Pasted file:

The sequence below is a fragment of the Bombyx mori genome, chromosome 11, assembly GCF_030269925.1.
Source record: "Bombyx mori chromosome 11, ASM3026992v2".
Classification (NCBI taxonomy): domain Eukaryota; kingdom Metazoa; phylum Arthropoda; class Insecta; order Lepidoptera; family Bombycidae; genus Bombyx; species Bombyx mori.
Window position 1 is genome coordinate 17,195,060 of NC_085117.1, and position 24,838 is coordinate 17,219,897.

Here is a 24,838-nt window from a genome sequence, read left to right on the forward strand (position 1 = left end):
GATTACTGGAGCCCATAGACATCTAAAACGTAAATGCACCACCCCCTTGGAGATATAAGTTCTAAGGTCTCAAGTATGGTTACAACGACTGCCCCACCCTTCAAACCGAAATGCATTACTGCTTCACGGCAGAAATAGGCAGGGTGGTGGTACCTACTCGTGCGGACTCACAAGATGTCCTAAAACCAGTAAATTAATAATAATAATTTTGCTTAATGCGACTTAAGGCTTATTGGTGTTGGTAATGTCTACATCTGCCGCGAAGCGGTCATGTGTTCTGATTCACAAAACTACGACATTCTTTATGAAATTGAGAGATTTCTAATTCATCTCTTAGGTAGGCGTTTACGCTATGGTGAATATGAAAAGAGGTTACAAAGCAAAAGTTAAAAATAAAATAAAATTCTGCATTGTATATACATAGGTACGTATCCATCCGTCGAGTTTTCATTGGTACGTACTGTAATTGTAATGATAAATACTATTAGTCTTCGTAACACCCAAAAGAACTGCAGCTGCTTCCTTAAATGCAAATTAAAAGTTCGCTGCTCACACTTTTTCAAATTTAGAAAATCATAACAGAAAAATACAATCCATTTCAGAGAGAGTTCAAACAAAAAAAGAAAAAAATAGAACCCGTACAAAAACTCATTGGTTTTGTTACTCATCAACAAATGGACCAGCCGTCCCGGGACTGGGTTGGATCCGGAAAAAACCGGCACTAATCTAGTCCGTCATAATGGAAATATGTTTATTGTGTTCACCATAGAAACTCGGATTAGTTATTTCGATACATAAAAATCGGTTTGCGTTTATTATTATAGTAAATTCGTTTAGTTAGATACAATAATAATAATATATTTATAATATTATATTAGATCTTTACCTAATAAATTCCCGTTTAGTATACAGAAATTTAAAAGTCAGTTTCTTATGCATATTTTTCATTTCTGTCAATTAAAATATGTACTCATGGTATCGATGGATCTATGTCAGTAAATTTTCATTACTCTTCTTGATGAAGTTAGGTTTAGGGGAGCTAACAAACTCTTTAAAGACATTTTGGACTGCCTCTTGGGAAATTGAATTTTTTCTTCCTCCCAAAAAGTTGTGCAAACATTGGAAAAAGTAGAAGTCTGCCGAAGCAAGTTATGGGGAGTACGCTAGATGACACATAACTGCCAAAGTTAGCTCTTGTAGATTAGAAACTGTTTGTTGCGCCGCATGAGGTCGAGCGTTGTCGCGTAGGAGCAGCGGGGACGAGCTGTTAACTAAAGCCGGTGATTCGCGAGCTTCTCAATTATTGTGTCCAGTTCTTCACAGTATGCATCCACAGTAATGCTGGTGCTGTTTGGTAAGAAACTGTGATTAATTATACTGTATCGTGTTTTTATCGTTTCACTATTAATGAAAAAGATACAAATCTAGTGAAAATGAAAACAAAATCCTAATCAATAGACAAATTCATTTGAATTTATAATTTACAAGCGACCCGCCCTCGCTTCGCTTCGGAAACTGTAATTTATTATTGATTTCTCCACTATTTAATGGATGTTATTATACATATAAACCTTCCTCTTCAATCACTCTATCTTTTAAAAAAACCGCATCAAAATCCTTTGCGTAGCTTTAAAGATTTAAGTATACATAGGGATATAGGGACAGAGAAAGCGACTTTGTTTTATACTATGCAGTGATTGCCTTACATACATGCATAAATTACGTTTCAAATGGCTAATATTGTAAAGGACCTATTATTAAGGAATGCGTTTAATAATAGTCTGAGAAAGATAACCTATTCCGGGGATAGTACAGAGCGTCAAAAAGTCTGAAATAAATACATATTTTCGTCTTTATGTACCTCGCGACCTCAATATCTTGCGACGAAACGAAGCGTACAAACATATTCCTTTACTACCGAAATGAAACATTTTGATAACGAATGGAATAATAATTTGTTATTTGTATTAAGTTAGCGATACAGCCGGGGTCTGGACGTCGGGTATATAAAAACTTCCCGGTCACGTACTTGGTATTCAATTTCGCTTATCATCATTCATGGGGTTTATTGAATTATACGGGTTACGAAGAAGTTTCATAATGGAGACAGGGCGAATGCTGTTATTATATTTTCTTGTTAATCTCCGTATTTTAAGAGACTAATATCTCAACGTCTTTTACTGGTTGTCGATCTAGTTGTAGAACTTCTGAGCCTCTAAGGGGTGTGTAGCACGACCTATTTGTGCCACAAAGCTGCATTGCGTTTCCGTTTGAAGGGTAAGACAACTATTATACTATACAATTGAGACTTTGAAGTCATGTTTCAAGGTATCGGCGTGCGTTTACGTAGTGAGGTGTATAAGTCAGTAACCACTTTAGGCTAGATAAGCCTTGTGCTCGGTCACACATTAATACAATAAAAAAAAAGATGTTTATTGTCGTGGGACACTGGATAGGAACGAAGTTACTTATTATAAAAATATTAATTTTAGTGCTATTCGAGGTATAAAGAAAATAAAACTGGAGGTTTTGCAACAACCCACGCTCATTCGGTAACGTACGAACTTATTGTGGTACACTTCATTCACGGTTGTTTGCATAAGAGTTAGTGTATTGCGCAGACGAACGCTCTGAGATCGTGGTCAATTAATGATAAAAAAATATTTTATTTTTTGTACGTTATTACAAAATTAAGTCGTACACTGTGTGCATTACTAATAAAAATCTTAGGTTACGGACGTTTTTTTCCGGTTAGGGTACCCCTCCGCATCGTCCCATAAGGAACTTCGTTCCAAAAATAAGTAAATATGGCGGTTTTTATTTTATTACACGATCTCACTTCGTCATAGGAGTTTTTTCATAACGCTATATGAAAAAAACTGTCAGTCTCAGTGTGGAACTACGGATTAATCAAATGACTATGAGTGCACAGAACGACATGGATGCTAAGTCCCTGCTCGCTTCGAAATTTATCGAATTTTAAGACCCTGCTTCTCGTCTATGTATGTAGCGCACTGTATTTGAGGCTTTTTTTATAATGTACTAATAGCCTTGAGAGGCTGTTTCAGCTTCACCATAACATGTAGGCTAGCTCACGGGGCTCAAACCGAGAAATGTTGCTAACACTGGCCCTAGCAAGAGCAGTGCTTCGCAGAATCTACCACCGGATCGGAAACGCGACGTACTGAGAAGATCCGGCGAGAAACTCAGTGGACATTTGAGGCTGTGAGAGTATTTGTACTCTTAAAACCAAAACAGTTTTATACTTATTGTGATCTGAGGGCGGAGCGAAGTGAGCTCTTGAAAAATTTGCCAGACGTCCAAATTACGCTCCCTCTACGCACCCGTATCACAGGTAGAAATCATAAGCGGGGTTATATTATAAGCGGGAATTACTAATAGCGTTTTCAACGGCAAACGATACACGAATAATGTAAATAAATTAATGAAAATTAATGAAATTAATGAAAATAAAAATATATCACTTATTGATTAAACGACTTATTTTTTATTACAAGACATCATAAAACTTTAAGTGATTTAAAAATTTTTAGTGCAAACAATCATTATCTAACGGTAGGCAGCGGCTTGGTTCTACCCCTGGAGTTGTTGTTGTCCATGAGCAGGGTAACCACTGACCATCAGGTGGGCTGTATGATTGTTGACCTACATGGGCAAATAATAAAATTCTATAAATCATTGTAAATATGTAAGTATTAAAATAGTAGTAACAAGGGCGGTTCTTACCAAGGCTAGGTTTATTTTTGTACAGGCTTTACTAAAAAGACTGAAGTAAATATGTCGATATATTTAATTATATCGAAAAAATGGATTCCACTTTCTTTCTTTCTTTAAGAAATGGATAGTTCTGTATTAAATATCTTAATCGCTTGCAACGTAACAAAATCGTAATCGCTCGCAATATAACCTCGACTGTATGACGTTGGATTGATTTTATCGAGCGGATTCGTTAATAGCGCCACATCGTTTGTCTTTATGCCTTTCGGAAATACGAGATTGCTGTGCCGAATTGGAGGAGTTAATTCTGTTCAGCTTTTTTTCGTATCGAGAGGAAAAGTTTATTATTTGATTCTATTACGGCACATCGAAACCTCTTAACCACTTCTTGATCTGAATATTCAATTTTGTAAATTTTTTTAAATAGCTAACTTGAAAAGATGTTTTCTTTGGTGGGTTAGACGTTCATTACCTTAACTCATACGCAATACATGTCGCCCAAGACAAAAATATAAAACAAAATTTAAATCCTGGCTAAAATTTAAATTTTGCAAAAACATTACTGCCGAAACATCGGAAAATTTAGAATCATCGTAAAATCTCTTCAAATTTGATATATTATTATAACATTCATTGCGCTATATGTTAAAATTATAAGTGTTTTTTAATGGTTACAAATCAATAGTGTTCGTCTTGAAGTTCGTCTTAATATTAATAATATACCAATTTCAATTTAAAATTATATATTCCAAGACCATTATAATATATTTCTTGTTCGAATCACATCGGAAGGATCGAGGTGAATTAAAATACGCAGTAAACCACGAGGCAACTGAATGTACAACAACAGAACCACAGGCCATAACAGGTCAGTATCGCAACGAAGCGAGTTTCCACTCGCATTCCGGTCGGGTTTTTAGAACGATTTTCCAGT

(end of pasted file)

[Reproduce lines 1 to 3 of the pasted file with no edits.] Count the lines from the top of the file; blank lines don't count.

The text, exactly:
The sequence below is a fragment of the Bombyx mori genome, chromosome 11, assembly GCF_030269925.1.
Source record: "Bombyx mori chromosome 11, ASM3026992v2".
Classification (NCBI taxonomy): domain Eukaryota; kingdom Metazoa; phylum Arthropoda; class Insecta; order Lepidoptera; family Bombycidae; genus Bombyx; species Bombyx mori.